The web site that Vonage maintains for my line also lists the details of all of my calls and offers me an easy-to-use interface for setting up the huge assortment of included calling features like call forwarding.
Another important aspect of VoIP is its mobility. Vonage runs through a small box that plugs into my internet connection. Wherever I go, I can take this box and maintain access to my phone line.
While at first blush, losing your distinct “northern” 867 number might seem like a disadvantage, think again. Your friends, family, and business associates in the south won’t get fleeced anymore when they call you, as they did when they dialled into the 867 area code. And your number can accompany you should you move. Try that with the north-locked 867.
One more bonus that’s common with VoIP networks: Vonage users can call other Vonage users for free. With Northwestel, it costs you dearly just to call Dawson from the Horse.
When you consider the reduced cost, improved quality of service, and vastly increased convenience of VoIP services like Vonage, you have to wonder why northerners haven’t abandoned Northwestel in droves. The primary problem, up until very recently, was that telephone-based internet services such as ADSL made VoIP somewhat redundant. It didn’t make a lot of sense to subscribe to VoIP if you were already paying Northwestel a king’s ransom for your landline.
But now that in many northern communities cable is the preferred method of internet connection, that Northwestel phone line begins to look like the redundant one. It would cost roughly the same to sign up for Northwestel Cable’s lowest tier of service ($39.95 per month) and Vonage ($19.99 per month), as it would to sign up for a just Northwestel landline with a few calling features and a long distance plan alone.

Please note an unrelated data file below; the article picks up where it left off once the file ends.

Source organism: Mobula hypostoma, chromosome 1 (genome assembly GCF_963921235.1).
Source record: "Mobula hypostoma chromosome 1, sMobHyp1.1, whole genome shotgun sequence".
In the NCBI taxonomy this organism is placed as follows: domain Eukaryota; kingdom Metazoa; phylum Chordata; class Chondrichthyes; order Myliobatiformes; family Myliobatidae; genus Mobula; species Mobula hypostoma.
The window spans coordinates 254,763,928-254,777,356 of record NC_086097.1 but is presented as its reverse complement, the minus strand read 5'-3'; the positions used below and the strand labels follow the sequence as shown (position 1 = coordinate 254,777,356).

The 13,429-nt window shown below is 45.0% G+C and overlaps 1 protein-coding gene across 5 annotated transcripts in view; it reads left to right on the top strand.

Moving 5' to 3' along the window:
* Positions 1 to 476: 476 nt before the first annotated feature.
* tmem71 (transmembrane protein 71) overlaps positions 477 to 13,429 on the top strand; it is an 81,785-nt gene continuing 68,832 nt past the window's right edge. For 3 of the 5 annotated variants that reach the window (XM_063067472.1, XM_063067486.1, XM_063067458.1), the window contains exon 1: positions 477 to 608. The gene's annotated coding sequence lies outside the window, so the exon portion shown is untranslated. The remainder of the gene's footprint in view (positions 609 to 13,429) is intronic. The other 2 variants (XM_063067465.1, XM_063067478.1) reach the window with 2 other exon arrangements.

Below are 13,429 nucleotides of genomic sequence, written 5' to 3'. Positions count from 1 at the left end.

The source of Northwestel’s monopoly, indeed almost its entire raison d’etre, is the 867 area code. VoIP renders the 867 area code – or any area code, for that matter – irrelevant. As Northwestel works through their 5-year plan that focuses very largely on internet, they should transition out of the voice business altogether. Any number of southern VoIP providers already do a much better job than Northwestel can ever hope to do at the highly commoditized internet phone business. And these companies are already Northwestel’s competitors. (Such a move, however, would threaten the company’s monopoly and their healthy subsidy.)
Instead of voice, Northwestel should focus on building out a big, huge, dependable, mission-critical-quality internet pipe. Then they should simply partner with an established VoIP provider such as Vonage as a reseller. I’d wager that they could negotiate far greater margins on such a deal than they could ever hope to recoup after building out a custom VoIP platform. Plus, northerners would be assured telephone services on par with the best any other global region enjoys, along with significantly reduced costs and improved telecommunications convenience.
But even that would take quite a while. Instead, you might do like I did, and hook up with a company like Vonage right now. You could enjoy the benefits of VoIP today and buy yourself a ticket out of here with the savings.